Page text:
Pulp and paper manufacturer Georgia-Pacific is a prime example of a company that leveraged an Industrial DataOps solution, HighByte Intelligence Hub, to progress their sustainability initiatives.
“Our commitment to sustainability means we are continuously looking for new ways to improve efficiency and reduce waste in the manufacturing process,” says Lee Hunt, senior director of manufacturing IT at Georgia-Pacific. “By using HighByte Intelligence Hub as a data modeling abstraction layer, we are able to standardize data sent to the AWS Cloud.”
Hunt added that the code-free Intelligence Hub has helped the company be more agile and rapidly iterate on analytics and sustainability initiatives.
Sustainability use cases for Industrial DataOps are on the rise. It’s clear that Industrial DataOps will be a key architectural component to help companies cut emissions, reduce energy consumption, optimize grid and alternative energy usage, reduce digital waste, and optimize processes.
Furthermore, sustainability in manufacturing is not just about cutting CO2 and SO2 emissions. By reducing defects and scrap through standard Lean and Six Sigma approaches, companies can also support their sustainability goals by expending less power per unit while potentially increasing production. These projects will enable customers to make progress on their sustainability initiatives—and improve their bottom line. More about IIC: Industrial IoT Reference Architecture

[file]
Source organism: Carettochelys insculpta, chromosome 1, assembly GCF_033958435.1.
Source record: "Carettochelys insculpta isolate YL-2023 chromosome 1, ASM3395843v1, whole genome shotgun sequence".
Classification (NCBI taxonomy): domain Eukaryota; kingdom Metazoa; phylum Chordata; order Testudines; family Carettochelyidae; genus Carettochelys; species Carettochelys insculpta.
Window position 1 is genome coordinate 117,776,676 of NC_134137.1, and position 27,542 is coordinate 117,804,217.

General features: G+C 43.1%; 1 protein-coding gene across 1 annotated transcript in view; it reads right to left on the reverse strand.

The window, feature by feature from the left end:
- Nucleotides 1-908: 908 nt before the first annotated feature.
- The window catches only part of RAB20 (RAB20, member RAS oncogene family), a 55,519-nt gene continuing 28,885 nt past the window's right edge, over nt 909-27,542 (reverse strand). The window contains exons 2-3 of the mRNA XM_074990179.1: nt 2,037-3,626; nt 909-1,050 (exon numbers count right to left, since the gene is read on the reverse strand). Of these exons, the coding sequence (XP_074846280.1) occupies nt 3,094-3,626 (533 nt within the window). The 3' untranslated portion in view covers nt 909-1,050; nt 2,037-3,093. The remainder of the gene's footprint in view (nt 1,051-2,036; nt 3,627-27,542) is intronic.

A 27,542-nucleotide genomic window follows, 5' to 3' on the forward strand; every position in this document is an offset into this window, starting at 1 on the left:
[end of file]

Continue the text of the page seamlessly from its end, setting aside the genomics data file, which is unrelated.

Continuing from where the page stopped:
So, what’s your sustainable manufacturing strategy? Are you making smart use of your operational data or are you creating digital waste?
About the author
This article was written by Torey Penrod-Cambra, the Chief Communications Officer of HighByte, focused on the company’s messaging strategy, market presence, and ability to operationalize. Her areas of responsibility include marketing, public relations, analyst relations, investor relations, and people operations.